3. Rhode Island Red, also known as RIR
The Rhode Island Red is an American breed developed in the state for which it is named for. It is also the state bird of Rhode Island. They were developed in the late nineteenth century by cross-breeding birds of Oriental origin with the brown Leghorn.
They are typically very healthy and hardy birds with beautiful rich mahogany feathering. They lay on average 175-275 eggs a year, roughly around 5-6 eggs a week. They lay a medium to large egg that is light brown in color. The Rhode Island Red is a dual-purpose breed and can be great as a table bird as well as a layer.
The roosters of this breed have a reputation for being aggressive and I wouldn’t recommend them, especially if you have small children. The hens have great personalities and are friendly, oftentimes they will follow you around looking for a treat. They are great foragers and do well in a free-range situation.
The Australorp is an Australian breed of chicken that became popular in the US in the early 1920s. They are derived from the Black Orpington, hence the “orp” on the end of the name. Originally created as a utility breed, they generated international attention when six hens set a world record for laying 1857 eggs in a 365 day period. That is roughly 309.5 eggs per hen! While your Australorp may not give you that many eggs in one year, you should expect them to lay around 250 eggs per year.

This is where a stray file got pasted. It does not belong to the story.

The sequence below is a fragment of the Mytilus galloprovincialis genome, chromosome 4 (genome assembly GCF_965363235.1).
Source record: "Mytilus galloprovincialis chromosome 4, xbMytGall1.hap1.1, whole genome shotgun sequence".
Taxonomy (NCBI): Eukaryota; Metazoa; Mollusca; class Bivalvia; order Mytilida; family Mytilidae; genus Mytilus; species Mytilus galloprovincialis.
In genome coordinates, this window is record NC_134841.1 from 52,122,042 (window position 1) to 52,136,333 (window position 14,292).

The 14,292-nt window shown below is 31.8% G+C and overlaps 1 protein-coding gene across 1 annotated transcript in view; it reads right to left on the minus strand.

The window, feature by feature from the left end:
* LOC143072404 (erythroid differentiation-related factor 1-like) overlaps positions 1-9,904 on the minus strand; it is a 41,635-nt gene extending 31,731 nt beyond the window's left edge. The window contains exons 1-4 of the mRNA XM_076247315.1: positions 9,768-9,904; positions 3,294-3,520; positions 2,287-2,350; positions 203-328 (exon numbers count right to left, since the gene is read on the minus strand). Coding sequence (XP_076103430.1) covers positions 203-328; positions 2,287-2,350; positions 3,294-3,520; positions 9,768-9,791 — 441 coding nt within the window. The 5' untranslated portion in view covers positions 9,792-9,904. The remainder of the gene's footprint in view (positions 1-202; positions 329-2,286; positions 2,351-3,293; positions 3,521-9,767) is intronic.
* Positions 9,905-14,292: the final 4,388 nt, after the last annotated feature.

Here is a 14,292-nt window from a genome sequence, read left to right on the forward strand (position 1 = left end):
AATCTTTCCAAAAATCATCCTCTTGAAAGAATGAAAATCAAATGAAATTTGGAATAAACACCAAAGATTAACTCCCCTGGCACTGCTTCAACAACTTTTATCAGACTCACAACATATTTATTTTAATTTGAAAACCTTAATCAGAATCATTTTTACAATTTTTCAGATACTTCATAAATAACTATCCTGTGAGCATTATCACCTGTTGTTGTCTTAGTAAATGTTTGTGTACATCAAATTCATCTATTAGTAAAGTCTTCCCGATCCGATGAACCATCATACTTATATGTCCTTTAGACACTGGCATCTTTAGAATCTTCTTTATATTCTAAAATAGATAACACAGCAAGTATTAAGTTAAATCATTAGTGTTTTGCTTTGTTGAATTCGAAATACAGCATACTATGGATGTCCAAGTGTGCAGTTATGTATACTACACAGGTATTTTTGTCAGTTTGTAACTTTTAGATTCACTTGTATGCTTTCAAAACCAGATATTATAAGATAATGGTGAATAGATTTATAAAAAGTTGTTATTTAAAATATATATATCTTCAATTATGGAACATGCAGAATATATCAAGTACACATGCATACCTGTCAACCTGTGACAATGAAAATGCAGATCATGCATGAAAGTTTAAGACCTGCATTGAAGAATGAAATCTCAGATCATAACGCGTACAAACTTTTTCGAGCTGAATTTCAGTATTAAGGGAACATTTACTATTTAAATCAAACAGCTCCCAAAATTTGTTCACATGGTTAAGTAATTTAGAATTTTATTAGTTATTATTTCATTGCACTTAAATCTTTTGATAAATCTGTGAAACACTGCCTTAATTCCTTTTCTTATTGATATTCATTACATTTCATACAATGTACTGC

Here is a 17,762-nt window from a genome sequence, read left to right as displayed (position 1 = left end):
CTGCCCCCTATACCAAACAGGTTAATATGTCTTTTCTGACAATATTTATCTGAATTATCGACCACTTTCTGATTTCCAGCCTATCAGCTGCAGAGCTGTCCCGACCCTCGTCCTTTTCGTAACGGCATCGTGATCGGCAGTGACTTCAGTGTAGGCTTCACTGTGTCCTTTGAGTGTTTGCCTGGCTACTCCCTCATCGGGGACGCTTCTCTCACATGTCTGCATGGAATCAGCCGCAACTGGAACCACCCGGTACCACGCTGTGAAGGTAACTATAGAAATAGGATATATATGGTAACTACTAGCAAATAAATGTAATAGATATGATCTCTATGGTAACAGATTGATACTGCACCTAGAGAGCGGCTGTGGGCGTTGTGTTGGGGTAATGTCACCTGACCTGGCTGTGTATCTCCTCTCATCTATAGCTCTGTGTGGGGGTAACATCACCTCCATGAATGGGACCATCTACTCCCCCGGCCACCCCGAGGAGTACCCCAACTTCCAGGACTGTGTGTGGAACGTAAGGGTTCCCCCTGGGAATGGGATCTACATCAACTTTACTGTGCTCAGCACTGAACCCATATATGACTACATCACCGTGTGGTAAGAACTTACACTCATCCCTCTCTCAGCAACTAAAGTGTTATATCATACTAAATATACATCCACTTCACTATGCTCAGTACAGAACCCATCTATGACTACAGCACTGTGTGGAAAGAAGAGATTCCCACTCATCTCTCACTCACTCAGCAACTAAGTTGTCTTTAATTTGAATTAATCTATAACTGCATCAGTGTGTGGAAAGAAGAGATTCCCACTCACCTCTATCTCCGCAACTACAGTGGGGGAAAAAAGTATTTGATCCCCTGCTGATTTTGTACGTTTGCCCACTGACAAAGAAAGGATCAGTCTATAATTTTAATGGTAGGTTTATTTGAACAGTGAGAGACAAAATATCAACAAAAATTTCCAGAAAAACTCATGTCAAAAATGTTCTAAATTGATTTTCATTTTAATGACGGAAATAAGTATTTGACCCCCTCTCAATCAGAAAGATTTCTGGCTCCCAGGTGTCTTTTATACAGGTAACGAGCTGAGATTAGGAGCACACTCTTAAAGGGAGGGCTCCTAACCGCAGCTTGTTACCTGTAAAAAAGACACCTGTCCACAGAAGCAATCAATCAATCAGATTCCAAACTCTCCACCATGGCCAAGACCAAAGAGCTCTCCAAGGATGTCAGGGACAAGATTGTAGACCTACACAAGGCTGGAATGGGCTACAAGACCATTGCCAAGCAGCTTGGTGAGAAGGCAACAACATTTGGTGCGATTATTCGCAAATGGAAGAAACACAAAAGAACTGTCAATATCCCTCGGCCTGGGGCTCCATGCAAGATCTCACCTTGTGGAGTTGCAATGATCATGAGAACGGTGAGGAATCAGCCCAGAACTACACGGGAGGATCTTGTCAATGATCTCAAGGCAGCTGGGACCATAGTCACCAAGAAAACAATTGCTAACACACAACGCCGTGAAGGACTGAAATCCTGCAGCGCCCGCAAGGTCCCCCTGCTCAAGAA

This breed is a heavier chicken than the three listed above, making it great as a table bird as well as an excellent egg layer. They are slower to mature and generally begin laying around five to six months of age and lay a large, light brown egg.
The Australorp is quiet, docile, and takes to being confined well. They have also been known to go broody and make good mothers, most likely due to their Orpington origins. If you are looking for a well-rounded layer, this just might be the bird for you.
5. The Barred (Plymouth) Rock
The Plymouth Rock is one of the oldest American breeds, first coming onto the scene in the mid-1800s. The “Barred” Rock which refers to the color and is not actually the breed name, is the most popular of the Plymouth Rock color varieties.
Their barred appearance is striking and sets them apart in a mixed flock. They are extremely hardy, cold tolerant, and are productive layers. They are a dual-purpose breed and very popular in backyard flocks.